However, at the forefront of the Sharks struggles, at least until Kane’s finances and apparent bankruptcy came to light, has continually been Karlsson. I already took a deep and nuanced look at his contract in my previous piece, but for those of you who still aren’t aware, I’ll quickly break it down. Eight years, $11.5 million a year, $92 million total.

Again, whilst you recover from the shock that comes with hearing numbers like that, Karlsson is off to the definitively worst start of his career. With just 2 goals and 8 assists over 23 games, Karlsson is not exactly living up to his contract, nor is he being competitive in the same way he wishes his teammates were.

Erik Karlsson (65)
Erik Karlsson #65 of the San Jose Sharks. (Photo by Harry How/Getty Images) /

With the San Jose Sharks in the middle of an apparent “reset”, Erik Karlsson’s comments show a continued struggle to live up to his contract

No player ever wants to admit their own struggles, and it is obvious Karlsson is one such player, but it still needs to be said that, as one of San Jose’s franchise players, he needs to find a way to be competitive, possibly more so than any of his teammates, most of which have had solid, if unremarkable starts.

One of the main points to bring up regarding Karlsson’s play as of late is obviously his foot speed, stemming from a torn tendons in his left foot suffered during the 2017-18 season. Karlsson isn’t the lightning quick skater he once was, but even in spite of that, had still managed to produce at a solid pace in his first two seasons in San Jose, with back-to-back 40-point campaigns.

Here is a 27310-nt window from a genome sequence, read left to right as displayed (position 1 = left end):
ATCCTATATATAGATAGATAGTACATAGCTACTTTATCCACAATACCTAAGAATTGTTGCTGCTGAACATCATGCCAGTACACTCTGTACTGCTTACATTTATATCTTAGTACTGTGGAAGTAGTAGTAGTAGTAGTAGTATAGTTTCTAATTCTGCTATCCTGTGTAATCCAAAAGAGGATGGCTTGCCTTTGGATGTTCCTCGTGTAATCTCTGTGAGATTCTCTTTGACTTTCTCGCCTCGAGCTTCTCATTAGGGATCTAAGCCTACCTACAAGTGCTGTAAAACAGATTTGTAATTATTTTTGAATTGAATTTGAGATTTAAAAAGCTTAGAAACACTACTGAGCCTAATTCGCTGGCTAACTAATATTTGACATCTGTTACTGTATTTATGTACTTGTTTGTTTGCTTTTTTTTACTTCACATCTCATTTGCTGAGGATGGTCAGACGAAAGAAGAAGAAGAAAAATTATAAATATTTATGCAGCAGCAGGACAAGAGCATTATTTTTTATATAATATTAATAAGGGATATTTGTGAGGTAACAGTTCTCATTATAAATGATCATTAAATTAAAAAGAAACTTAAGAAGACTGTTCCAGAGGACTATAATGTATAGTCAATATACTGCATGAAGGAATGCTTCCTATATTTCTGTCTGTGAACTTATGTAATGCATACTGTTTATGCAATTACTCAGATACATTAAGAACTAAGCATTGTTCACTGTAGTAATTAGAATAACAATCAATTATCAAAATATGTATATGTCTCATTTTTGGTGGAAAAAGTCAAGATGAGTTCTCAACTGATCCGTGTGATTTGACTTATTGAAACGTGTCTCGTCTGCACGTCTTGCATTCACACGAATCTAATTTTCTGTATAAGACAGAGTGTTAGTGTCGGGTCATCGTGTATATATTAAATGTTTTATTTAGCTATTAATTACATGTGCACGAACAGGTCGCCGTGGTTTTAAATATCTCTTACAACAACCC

In contrast, this season has just not been the same, which wouldn’t be a problem if it weren’t for the price tag that’s permanently affixed alongside him. While I’m a firm believer in giving players opportunities to prove themselves in a reduced role, even if they’re playing on a high-value contract, Karlsson’s comments signify an apparent want for his team to pull their weight, when, in reality, it’s Karlsson who needs to pull his weight above anything else.

After the slow pace to these past few seasons, it’s expected that Karlsson would like a trade out of San Jose, especially giving the comments he offered and his apparent frustration with his team’s lack of success. However, in direct contrast to that, I’m going to re-use a phrase from my previous piece.

Erik Karlsson’s contract isn’t just buyout-proof, it isn’t just trade-proof, and it isn’t just waivers-proof, it’s the complete CLR Calcium Lime and Rust Remover that every homeowner needs, and no NHL team wants. Yet, San Jose finds themselves completely, totally, and utterly stuck with it. In spite of my previously mentioned want to keep a level-head in my articles, I’m going to offer a blunt and to the point opinion.

Erik Karlsson is a truly untradeable player. For the seven years that remain on his deal, every single one of those years will be with the San Jose Sharks. While it is obvious from his statements that Karlsson did not particularly enjoy his time in Ottawa (even in spite of their success), his future now remains locked to a franchise who find themselves in a possibly more difficult situation.

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It remains to be seen how the rest of the 2020-21 season will fare for the San Jose Sharks, but as long as their off-ice controversies and inconsistencies continue, it seems as though a second straight season without a trip to the postseason is in their future, and unless he picks up the pace he doesn’t seem to think he’s lacking, it seems as though Erik Karlsson’s downward spiral will continue amidst this “reset”.